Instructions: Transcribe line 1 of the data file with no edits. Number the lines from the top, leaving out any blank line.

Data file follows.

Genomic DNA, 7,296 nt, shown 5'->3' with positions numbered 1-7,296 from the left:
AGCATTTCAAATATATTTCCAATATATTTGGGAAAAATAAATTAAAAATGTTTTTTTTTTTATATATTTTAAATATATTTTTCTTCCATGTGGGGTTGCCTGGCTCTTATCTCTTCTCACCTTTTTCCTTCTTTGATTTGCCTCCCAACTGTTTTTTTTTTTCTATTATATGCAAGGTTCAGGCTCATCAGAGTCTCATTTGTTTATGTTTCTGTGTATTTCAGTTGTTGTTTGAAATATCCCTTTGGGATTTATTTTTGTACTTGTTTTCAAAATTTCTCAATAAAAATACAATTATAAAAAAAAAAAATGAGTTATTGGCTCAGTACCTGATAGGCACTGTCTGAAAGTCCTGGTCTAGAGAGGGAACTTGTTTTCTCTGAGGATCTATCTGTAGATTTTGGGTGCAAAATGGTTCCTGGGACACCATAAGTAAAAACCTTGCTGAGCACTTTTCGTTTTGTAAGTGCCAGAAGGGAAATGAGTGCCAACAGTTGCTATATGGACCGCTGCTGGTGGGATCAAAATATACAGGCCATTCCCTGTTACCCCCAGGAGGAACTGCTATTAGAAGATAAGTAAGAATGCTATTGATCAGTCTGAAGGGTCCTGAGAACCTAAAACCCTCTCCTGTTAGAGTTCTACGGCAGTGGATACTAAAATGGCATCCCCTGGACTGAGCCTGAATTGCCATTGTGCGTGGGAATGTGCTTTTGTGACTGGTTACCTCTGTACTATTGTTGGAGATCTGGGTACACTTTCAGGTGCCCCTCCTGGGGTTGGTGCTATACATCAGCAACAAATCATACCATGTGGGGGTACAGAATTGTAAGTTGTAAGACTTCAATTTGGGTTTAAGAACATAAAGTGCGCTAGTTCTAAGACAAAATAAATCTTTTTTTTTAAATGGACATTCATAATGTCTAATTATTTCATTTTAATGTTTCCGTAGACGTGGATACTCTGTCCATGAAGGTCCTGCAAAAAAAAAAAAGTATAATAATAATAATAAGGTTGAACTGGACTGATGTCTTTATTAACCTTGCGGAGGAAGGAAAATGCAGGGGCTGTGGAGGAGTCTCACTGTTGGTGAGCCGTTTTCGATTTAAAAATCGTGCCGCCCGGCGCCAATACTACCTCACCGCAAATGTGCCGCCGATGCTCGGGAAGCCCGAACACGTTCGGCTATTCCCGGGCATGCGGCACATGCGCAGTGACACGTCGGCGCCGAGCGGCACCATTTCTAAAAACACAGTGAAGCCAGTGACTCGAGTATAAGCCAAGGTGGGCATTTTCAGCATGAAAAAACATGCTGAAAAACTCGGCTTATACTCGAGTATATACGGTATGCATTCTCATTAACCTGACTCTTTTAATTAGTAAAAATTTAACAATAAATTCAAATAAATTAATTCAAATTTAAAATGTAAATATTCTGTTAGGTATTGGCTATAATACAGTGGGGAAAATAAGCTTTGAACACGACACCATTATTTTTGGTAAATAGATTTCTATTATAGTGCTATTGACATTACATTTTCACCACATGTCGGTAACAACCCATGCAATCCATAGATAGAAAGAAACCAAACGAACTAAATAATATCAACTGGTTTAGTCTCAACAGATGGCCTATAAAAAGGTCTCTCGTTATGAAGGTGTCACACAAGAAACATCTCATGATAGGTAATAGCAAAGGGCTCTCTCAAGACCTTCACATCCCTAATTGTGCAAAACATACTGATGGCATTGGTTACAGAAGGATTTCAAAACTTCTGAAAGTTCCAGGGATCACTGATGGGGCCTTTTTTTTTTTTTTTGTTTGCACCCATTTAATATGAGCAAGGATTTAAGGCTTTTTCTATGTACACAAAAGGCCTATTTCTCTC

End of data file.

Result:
Genomic DNA, 7,296 nt, shown 5'->3' with positions numbered 1-7,296 from the left: